Between 2012, when auto enrolment began, and 2016, private sector membership of occupational pension schemes in the UK grew from 2.7 million to 7.7 million people.

Auto-enrolment is a policy that recognises a person’s status quo bias – the tendency to retain the default setting, whether or not it’s the best for them and/or society. Crucially, there is an easy mechanism to opt-out, which means the freedom to choose not to save remains.

For businesses, of course, the cost of matching employee contributions alongside increases in the national living wage and the apprenticeship levy is not optional.

Apprenticeships

The apprenticeship levy itself could also be said to be an example of a nudge. The 0.5% levy on payroll in excess of £3m is held in a pot for up to two years to be reinvested in the business. If it’s not spent in this time the money is kept by the Treasury.

This is playing on loss aversion techniques to encourage investment in skills training.

Utilising the pressure of the press

The government have in recent years implemented two policies – the modern slavery act and more recently gender pay gap reporting – that have relied on journalistic policing to shine a spotlight on businesses approaches to their supply chains and remuneration.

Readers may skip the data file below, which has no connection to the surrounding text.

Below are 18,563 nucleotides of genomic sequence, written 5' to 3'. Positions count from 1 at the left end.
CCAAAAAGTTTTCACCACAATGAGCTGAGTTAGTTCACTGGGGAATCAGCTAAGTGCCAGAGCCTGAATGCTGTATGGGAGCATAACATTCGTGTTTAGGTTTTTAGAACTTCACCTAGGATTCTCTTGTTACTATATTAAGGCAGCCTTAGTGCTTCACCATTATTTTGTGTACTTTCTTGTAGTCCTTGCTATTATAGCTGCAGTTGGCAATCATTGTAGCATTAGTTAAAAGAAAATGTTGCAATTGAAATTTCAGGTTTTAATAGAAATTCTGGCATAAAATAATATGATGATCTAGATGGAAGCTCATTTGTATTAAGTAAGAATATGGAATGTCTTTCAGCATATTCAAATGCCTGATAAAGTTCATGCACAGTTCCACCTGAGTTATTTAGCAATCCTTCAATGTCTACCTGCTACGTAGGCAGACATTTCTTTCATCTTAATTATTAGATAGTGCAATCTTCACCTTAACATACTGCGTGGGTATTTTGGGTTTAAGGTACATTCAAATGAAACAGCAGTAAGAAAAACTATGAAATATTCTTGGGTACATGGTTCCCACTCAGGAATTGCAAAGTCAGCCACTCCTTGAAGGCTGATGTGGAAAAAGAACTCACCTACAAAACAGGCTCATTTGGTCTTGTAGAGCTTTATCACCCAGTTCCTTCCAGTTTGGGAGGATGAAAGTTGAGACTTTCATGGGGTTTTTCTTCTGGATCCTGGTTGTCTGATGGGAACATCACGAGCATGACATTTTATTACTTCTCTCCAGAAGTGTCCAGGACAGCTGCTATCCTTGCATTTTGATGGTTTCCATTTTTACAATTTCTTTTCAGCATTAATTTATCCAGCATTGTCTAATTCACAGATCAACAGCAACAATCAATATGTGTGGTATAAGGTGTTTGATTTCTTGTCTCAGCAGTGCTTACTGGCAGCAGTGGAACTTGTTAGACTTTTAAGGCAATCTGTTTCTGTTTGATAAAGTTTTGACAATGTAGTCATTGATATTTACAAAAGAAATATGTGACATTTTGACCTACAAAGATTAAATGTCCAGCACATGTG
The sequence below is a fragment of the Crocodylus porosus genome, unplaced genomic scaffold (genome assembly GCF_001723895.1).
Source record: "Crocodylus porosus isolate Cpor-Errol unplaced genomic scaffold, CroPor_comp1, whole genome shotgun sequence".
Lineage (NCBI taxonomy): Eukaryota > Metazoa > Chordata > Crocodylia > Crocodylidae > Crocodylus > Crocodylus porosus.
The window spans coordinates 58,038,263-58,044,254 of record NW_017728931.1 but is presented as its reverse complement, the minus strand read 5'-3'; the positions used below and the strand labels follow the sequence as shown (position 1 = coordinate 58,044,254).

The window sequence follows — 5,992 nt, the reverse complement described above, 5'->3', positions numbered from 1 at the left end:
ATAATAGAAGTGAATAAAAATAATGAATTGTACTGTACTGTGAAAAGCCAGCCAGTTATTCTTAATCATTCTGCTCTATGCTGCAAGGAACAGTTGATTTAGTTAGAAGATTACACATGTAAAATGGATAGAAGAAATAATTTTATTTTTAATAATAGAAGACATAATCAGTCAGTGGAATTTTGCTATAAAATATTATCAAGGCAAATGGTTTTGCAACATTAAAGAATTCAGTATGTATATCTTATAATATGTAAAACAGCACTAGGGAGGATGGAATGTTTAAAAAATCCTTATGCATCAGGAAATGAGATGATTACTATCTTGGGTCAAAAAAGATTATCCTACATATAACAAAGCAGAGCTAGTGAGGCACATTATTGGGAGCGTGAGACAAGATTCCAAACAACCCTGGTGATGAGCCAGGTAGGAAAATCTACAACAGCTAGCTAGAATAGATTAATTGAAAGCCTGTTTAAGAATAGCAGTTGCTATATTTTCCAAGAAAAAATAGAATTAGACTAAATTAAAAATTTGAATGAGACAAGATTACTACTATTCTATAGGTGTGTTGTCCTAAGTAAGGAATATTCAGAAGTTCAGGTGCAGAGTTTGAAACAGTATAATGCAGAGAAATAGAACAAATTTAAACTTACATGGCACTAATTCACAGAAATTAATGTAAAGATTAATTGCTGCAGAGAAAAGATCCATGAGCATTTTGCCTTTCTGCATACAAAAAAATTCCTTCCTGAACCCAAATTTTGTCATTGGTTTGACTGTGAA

While there are potential penalties for failing to report under these policies, there are no specific provisions to fine businesses that could be seen to have a large gender pay gap or minimal approaches to ensuring their supply chain is suitably ethical. But the reputational damage of not doing more – driven in part by the press and social media – aims to challenge the inertia that big businesses may have by nudging them to look at these areas again.

How might you be nudged next?

If the UK government is using behavioural economics to inform policymaking and taking a nudging approach to corporate businesses, then one can begin to speculate on what they may or may not legislate for in the future.

The ‘sugar tax’ is already in place, could the much-discussed minimum alcohol unit pricing be set to follow, potentially impacting both the retail and hospitality sectors?

For all businesses, might the introduction of shared parental leave be taken further, offering fathers the opportunity to take more paid leave than they are today?

The OECD recommended in their 2017 study into gender equality that fathers should be given their own non-transferable entitlements to paid leave, and that where they do so this “can help reduce gender discrimination in the work place … and with it the subsequent negative effects on female earnings and career advancements.”4

Men would be nudged towards taking leave, and in turn this could lead to a reduction in the gender pay gap.

4OECD (2017), The Pursuit of Gender Equality: An Uphill Battle, OECD Publishing, Paris. http://dx.doi.org/10.1787/9789264281318-en^ (opens in a new window)

What we can say though, is that the corporate world has been nudged – from the start of a career through apprenticeships to the end of them through pensions enrolment, the nudge is being utilised and is almost certainly here to stay.